Some actually think (and provide some shaky, but present, evidence to the idea) that Saint Brendan made it as far as Greenland, or even the coast of Canada in his voyages. Others think he made it to the Azores or the Canary Islands. Regardless of how far he made it, though, his tales of faith and voyage have sparked, and continue to spark, the imagination of so many. Like all good saints, he refuses to die.

Saint Brendan is a reminder for me, and should be for the whole church, that sometimes very true things just never happened.

They happen.

-historical bits from publicly available sites

-icon written by Theophilia, and can be purchased at Deviantart.com

A Forest of Junipers

Today the church remembers an unusual 13th Century Saint of the church, Saint Juniper, Fool and Friend.

Juniper was a companion of St. Francis of Assisi, but may have been even more extreme than him when it came to eccentricities. Juniper was known as a “fool for Christ,” and, like your aunt with an unending purse in church, was known for continually giving away all of his possessions and living in such a publicly exuberant way that he was constantly in trouble with authorities.

Eventually his monastic superiors ordered him to no longer give away his outer robe to beggars, which he had a habit of doing. Moments after the directive, he encountered a beggar and is supposed to have said, “I have been told not to give you my clothing, but if you decide to take it off of my back, I will not put up a fight.”

Juniper is a winsome saint who reminds the church, and all of us, that everything we have is always on loan, and in living that way we learn to better enjoy not only what we have, but also the moment we give it away.

-icon written by Brenda Nippert (https://pixels.com/featured/st-junipero-serra-brenda-nippert.html)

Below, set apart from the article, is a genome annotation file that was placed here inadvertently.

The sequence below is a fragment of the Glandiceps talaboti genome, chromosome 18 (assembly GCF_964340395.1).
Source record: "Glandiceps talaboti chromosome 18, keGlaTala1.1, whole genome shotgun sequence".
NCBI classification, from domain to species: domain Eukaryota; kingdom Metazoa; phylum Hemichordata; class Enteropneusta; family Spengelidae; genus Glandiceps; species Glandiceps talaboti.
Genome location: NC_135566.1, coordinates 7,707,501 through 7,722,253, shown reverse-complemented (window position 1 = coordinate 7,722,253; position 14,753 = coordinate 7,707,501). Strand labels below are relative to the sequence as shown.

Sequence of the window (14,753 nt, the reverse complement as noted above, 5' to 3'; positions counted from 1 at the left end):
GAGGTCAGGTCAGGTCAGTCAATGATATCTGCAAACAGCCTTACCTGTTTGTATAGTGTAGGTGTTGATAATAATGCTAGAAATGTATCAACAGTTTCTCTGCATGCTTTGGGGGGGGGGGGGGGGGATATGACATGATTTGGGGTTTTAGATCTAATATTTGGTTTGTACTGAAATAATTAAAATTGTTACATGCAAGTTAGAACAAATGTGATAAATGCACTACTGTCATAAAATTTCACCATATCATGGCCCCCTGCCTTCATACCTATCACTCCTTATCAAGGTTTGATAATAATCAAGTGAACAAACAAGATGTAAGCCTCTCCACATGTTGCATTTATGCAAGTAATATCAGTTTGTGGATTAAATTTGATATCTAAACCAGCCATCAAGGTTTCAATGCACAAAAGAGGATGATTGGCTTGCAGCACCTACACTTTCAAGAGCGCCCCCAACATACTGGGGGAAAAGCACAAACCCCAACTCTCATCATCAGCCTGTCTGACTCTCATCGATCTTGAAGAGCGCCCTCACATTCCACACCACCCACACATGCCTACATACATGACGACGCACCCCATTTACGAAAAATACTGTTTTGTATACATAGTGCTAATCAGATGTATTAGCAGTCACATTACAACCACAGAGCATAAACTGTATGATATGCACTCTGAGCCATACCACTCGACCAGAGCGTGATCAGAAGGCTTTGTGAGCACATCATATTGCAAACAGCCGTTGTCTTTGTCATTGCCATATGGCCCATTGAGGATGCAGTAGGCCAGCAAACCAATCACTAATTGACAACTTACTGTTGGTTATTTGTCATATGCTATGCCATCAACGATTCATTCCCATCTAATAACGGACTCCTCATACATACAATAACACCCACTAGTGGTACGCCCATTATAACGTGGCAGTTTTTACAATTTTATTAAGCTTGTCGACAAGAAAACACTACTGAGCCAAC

The First Month of Summer

For the ancient Celtic Christians, May was the first month of summer. It may feel strange to think of the rhythm of the year in this way, mostly because we’ve been conditioned by society to see May as still part of “spring,” but for those Celts who paid attention to how things look and feel, rather than acquiescing to what others told them to feel, they knew that the change of May meant the beginning of summer.

Their wheel for the year was:

November-December-January: Winter (the cold would set in, ground would freeze, and things took a dormant nature…which is why in the middle of December you’d celebrate the undying light of Christ, reminding yourself that the sun/Son always shines)

February-March-April: Spring (things start to break through the ground, thaws happen, tulips push up and animals stir and mate…which is why Easter is the capstone to the season, the eternal “emergence”)

May-June-July: Summer (heat sets in, you start to do all things out-of-doors, you plant and tend, and the midpoint is the celebration of John the Baptizer/Summer Solstice where you remember that St. John the Baptizer said, “I must decrease so that Christ may increase”…and the sun starts setting a little earlier each day)

August-September-October: Autumn (you celebrate the waning heat, you harvest, you prep and store, and prepare for the winter, with the capstone of the season being All Hallow’s Eve where you give thanks for the harvest and the faithfully departed, knowing winter is coming where nature reminds us that all things die)

This cycle was the year life, but imbued into all of this was the sense of death and regeneration.  It was an Easter life. 

In our modern days where we’re so tossed back and forth between this event and that event, seeing so much of it all as isolated incidences that rock our boats, we forget the golden thread, the rhythm, or as the ancient Celts would call it, the “heartbeat of the Divine” running through it all.